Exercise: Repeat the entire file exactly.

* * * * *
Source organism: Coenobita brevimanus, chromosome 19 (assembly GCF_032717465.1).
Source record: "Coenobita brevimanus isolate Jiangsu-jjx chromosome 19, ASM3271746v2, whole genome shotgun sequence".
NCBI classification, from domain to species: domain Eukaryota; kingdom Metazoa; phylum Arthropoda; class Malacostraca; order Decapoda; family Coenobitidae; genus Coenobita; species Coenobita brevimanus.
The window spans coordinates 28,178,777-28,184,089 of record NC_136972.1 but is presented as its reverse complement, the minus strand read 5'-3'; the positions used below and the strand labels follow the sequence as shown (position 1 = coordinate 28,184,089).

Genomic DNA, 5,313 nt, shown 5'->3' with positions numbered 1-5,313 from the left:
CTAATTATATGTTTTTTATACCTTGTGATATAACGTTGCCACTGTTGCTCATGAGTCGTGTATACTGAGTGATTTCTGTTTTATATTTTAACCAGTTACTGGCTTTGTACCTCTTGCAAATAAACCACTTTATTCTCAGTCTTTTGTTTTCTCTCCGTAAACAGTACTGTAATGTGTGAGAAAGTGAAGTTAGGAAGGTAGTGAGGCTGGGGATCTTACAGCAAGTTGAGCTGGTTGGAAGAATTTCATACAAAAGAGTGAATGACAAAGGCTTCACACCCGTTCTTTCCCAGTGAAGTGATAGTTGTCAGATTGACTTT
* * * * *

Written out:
Source organism: Coenobita brevimanus, chromosome 19 (assembly GCF_032717465.1).
Source record: "Coenobita brevimanus isolate Jiangsu-jjx chromosome 19, ASM3271746v2, whole genome shotgun sequence".
NCBI classification, from domain to species: domain Eukaryota; kingdom Metazoa; phylum Arthropoda; class Malacostraca; order Decapoda; family Coenobitidae; genus Coenobita; species Coenobita brevimanus.
The window spans coordinates 28,178,777-28,184,089 of record NC_136972.1 but is presented as its reverse complement, the minus strand read 5'-3'; the positions used below and the strand labels follow the sequence as shown (position 1 = coordinate 28,184,089).

Genomic DNA, 5,313 nt, shown 5'->3' with positions numbered 1-5,313 from the left:
CTAATTATATGTTTTTTATACCTTGTGATATAACGTTGCCACTGTTGCTCATGAGTCGTGTATACTGAGTGATTTCTGTTTTATATTTTAACCAGTTACTGGCTTTGTACCTCTTGCAAATAAACCACTTTATTCTCAGTCTTTTGTTTTCTCTCCGTAAACAGTACTGTAATGTGTGAGAAAGTGAAGTTAGGAAGGTAGTGAGGCTGGGGATCTTACAGCAAGTTGAGCTGGTTGGAAGAATTTCATACAAAAGAGTGAATGACAAAGGCTTCACACCCGTTCTTTCCCAGTGAAGTGATAGTTGTCAGATTGACTTT